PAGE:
Dalla distruzione alla liberazione. L’epopea della negritud in Changó, el gran putas di Manuel Zapata Olivella
The African diaspora - caused by the Atlantic slave trade - presented the same historical and spiritual features of the Biblical Exodus, but it was exacerbated by the fact that the colonial system carried out a planned cancellation of the identity of the enslaved subjects.
However, the American negro, through escapes and rebellions before the Independence and thereafter through a reworking of his ancestors' oral, musical and religious traditions, from an anonymous “pieza” strived to become a person again.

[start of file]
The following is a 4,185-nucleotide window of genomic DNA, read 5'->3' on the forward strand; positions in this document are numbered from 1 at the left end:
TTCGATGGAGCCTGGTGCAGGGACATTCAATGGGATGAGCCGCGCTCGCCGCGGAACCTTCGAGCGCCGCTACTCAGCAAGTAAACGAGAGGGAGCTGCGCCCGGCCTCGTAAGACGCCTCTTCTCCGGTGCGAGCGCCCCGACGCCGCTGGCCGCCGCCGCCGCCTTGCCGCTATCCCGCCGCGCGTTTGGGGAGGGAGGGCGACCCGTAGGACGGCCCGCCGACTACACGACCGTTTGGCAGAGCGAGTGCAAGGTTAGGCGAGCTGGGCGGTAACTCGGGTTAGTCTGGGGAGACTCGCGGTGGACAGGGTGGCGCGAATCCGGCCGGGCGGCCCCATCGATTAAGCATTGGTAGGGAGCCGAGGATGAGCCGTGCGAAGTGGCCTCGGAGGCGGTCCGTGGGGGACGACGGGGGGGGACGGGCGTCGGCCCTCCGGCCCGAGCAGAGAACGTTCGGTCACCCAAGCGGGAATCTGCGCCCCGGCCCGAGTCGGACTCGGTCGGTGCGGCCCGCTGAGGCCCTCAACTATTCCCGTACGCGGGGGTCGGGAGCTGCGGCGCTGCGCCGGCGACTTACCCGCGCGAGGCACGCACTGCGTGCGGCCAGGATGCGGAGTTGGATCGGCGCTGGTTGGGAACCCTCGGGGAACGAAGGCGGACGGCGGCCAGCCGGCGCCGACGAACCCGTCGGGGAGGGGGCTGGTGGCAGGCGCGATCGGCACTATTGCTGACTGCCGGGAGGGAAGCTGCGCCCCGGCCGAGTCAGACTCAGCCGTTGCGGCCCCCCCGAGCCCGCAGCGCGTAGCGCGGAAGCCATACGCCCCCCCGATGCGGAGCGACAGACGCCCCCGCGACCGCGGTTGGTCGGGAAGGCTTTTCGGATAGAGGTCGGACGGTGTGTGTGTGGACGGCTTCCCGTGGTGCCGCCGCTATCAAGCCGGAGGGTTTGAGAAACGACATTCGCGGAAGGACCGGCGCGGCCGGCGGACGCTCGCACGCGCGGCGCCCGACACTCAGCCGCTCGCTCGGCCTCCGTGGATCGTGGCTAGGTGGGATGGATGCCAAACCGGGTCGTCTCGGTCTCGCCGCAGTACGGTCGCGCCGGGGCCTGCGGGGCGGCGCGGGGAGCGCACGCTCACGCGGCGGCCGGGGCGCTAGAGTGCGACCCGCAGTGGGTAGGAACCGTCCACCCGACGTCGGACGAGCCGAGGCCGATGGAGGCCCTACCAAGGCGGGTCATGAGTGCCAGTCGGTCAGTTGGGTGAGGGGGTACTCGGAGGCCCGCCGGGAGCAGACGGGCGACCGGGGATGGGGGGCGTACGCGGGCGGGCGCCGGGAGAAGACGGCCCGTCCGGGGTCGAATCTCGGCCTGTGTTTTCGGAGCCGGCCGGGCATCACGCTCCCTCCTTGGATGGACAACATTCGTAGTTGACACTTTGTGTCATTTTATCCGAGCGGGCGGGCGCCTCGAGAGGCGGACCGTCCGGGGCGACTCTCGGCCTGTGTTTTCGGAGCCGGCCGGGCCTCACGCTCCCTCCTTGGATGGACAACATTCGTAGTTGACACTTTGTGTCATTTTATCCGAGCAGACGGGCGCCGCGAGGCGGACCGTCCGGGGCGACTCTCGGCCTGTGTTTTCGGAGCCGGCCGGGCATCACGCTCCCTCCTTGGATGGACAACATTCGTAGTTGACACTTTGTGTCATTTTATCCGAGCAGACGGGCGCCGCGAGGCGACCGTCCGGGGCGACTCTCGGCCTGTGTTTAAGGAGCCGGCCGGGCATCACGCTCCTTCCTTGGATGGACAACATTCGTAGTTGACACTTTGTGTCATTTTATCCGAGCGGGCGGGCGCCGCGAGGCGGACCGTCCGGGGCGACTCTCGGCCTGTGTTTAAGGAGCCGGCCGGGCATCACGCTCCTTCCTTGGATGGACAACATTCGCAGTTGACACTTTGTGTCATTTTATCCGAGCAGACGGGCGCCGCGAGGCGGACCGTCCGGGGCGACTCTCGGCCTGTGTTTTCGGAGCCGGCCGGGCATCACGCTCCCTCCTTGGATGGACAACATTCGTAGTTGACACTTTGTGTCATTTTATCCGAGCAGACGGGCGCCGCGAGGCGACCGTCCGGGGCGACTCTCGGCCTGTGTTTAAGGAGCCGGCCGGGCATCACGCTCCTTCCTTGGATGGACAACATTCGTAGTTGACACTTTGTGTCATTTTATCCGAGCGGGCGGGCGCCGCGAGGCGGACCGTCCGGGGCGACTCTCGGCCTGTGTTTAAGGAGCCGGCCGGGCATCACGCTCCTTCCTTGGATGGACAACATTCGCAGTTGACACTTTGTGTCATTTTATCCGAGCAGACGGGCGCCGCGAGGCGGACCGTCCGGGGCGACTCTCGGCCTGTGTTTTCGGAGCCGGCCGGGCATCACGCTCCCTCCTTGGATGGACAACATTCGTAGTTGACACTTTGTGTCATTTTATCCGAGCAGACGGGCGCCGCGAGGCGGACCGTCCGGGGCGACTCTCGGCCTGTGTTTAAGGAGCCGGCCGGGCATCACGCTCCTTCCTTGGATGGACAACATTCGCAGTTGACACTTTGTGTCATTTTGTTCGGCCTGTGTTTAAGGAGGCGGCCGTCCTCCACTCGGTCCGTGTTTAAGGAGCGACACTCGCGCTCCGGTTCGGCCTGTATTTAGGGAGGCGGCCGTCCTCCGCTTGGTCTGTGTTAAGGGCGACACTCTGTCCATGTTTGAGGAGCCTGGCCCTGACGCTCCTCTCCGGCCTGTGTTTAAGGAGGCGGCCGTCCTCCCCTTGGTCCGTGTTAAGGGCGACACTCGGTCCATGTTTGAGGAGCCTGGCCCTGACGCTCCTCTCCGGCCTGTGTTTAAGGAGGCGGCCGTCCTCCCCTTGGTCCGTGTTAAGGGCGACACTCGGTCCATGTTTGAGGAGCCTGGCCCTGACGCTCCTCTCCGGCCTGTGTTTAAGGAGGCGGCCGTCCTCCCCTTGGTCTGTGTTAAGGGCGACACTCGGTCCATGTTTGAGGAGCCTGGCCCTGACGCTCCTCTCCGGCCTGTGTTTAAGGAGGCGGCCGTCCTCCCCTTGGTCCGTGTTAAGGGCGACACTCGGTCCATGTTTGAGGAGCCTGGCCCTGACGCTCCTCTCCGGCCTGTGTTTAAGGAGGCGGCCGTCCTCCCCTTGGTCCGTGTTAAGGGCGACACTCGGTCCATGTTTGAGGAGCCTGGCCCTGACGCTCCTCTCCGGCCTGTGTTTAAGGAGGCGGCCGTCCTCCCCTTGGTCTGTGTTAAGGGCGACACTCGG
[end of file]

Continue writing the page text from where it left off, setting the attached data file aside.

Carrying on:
Fernando Ortiz and Alejo Carpentier, two intellectuals of European origin, during the 20th century discovered and gave dignity to the "third root of America" in the Caribbean area. At the end of the century, the slave trade and black slave’s redemption epics have been brought back up literarily by an afro-descending and militant writer.
Changó, el gran putas, by the Columbian Manuel Zapata Olivella (1920-2004), is a majestic description of the slave’s apocalypse in the Americas, in its meaning of apotastasy (i.e. the world going back to its primordial perfection, according to the prophecy of the orichas’s king), even if some Andean authors indigenistas, such as Cromwell Jara or Gregorio Martínez, have often visited the Afroamerican cosmogonic world.